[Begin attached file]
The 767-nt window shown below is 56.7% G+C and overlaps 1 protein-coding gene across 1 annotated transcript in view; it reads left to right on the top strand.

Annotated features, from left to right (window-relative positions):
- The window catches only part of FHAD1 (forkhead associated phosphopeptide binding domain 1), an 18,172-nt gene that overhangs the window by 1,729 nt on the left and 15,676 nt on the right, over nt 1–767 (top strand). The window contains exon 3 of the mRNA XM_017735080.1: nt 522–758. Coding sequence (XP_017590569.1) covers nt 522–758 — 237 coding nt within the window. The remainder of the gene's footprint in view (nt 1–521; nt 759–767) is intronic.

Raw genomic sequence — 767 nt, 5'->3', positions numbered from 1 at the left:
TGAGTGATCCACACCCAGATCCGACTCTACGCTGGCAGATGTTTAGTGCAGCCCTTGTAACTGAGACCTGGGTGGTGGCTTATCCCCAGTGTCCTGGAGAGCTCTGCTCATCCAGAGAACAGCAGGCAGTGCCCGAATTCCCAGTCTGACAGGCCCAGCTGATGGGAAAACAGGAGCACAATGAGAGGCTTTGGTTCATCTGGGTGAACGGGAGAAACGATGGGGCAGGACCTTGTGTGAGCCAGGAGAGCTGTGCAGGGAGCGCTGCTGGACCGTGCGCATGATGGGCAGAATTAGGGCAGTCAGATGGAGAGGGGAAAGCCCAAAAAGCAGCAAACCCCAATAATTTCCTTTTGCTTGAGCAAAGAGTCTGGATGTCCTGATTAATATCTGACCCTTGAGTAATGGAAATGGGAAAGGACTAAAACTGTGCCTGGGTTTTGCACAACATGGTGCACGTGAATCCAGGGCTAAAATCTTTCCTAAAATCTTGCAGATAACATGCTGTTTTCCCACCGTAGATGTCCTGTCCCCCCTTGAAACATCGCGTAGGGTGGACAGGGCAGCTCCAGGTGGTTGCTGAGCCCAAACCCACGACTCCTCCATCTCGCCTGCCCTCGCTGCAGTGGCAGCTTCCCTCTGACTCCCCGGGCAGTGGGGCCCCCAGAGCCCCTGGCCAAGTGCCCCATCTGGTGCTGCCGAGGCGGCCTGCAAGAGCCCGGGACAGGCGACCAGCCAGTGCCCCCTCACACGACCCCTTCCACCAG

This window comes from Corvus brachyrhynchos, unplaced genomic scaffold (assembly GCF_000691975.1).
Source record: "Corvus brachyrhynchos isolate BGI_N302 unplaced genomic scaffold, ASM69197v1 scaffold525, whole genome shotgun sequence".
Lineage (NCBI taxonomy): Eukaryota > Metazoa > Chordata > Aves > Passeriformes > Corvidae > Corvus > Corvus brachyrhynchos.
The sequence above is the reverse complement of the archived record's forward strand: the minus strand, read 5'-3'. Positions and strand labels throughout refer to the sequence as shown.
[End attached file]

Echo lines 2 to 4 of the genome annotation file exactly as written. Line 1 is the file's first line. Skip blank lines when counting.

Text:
Annotated features, from left to right (window-relative positions):
- The window catches only part of FHAD1 (forkhead associated phosphopeptide binding domain 1), an 18,172-nt gene that overhangs the window by 1,729 nt on the left and 15,676 nt on the right, over nt 1–767 (top strand). The window contains exon 3 of the mRNA XM_017735080.1: nt 522–758. Coding sequence (XP_017590569.1) covers nt 522–758 — 237 coding nt within the window. The remainder of the gene's footprint in view (nt 1–521; nt 759–767) is intronic.

Raw genomic sequence — 767 nt, 5'->3', positions numbered from 1 at the left: